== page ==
…she knew, before he arrived at the car, exactly what his eyes would look like. She had seen those eyes more and more recently, like doors to comfortable and familiar rooms that suddenly open to reveal lift wells full of broken cables. (114)
Yet when Lilly impulsively buys a strange extraterrestrial bird, one that gives pleasure and encourages addiction to its presence, the focus of the story does not change (except in fragments) to a wider view, but remains tightened on a relationship that is under progressively more and more strain. The catastrophe is not averted by their ability to make a living, but is underlined by the new roles in their relationship.
At the markets he did less and less and now it was Lilly who not only attracted the crowds but also took the money and kept time. He felt useless and hopeless, angry at himself that he was too stiff and unbending to do the things that he should to earn a living, resentful that his wife could do it all without appearing to try, angry that she should accept his withdrawal so readily… (126)
As a mix of speculative and science fiction, there are two things that really made this collection stand out for me. The first is what I consider to be the purity of its approach to genre. I have always considered the best of science fiction to be that which introduces a new element into society, and explores the consequences on ordinary people. Science fiction as such is a democratic genre, the genre of the people, unlike fantasy literature which so often focuses on the epic and the elite – although that tendency has spread into science fiction far too often for my liking. The Fat Man brings the camera in close again, to the quiet desperation of ordinary people in a world they are never expected to understand, a world in which they lack the capacity to operate effectively.
The secondary strength is in the women of the piece. Again, Carey is similar to Wyndham here – both produce female characters that feel far more real to me than is the norm in the genre, where the tendency remains to either “fantasise” women, to turn them into the Other, or to produce a plasticine heroine. (It’s no coincidence that the books reviewed in this blog have women I can relate to rather than women I roll my eyes at.) Carey’s women are as intensely drawn as the men – as paranoid and as pitiful and as rich.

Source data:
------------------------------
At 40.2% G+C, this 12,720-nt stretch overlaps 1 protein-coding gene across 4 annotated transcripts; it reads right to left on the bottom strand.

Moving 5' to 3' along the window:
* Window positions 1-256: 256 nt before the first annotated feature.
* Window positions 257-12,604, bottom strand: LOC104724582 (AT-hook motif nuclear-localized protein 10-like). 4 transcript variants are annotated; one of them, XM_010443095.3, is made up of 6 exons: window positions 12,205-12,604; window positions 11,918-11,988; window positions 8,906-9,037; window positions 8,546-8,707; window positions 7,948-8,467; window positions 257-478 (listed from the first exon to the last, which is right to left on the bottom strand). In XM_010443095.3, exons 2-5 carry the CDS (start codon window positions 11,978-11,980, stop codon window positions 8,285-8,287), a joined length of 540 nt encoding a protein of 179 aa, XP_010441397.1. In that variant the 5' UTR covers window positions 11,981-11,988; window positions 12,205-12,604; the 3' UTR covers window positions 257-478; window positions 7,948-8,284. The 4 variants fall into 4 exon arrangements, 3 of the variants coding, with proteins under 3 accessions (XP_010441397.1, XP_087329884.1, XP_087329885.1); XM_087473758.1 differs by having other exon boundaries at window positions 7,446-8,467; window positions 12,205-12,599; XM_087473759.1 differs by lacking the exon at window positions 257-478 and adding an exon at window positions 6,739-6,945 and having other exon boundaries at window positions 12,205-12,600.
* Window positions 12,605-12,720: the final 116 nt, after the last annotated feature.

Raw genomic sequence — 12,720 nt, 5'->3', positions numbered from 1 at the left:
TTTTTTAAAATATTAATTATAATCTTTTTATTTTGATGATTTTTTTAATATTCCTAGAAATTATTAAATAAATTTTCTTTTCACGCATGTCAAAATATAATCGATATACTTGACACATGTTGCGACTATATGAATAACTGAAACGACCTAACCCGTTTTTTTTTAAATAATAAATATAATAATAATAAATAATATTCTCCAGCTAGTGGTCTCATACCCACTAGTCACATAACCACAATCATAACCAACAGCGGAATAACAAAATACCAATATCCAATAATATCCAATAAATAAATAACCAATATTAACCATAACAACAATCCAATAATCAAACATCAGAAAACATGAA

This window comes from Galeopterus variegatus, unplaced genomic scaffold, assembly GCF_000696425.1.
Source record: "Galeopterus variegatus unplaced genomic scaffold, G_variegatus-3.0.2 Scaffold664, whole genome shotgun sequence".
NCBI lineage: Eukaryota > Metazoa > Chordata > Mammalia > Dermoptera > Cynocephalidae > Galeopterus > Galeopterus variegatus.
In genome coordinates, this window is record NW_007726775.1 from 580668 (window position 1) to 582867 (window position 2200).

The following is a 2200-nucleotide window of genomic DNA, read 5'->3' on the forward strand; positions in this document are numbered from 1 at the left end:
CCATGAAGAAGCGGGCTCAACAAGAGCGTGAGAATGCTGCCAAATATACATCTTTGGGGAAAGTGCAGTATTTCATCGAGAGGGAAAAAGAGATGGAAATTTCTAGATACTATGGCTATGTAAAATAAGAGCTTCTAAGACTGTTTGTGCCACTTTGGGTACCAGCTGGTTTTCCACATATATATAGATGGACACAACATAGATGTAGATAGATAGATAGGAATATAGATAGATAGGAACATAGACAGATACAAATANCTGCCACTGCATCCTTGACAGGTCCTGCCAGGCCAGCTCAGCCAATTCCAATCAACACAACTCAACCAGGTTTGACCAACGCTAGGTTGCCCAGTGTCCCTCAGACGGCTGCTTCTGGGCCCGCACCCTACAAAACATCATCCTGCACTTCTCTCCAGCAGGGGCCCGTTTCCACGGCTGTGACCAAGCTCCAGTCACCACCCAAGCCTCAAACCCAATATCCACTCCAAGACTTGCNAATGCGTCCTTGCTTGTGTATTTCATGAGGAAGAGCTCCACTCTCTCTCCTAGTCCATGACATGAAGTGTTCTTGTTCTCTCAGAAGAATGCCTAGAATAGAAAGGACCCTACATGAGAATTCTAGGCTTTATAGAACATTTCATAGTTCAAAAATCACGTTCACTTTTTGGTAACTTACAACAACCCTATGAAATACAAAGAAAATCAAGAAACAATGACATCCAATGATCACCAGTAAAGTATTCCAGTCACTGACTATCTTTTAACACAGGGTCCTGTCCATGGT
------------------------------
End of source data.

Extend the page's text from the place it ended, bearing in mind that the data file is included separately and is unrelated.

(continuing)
The best example is Carla, who in “The Chance” wishes to trade her young beautiful body in a genetic lottery, for what she believes to be a “better” form – lumpen, misshapen and ugly. The political reasons behind the movement in which Carla is a member are briefly touched upon – a hatred for privileged self in comparison to a romanticised vision of the proletariat, and a desire to wallow in that vision taken to grotesque lengths. Carla’s lover Paul, himself no oil painting, cannot understand their desire: “Your friends haven’t become working class. They have a manner. They look disgusting …. They look like rich fops amusing themselves.” (73)
Carla’s delusion that their relationship could continue after her Chance is painfully inaccurate, and Paul’s attempts to stop her are fruitless. After her change she comes to him in the middle of the night, waits by his sleeping bed. Paul likes to think to himself that “I am better than that. It was the wrong time. Undrugged, ungrogged, I would have done better” (86) but he knows that he is lying to himself, and pretends not to wake, pretends not to see her new self. Carla is not fooled.
In the full light of morning she was gone and had, with bitter reproach, left behind merely one thing: a pair of her large grey knickers, wet with the juices of her unacceptable desire. I placed them in the rubbish bin and went out to buy some more beer. (87)
There’s no happy ending in these stories, but no particularly sad ending either. There is just an ending, perhaps dimly melancholic but that is all. And amongst the common people, perhaps that is all one can reasonably expect. There are no heroes here, after all, and no anti-heroes either. They do not achieve miracles, do not define themselves more clearly against the suffocating pressure of a wider picture. That remains as blurred, as slightly surrealist, as it began.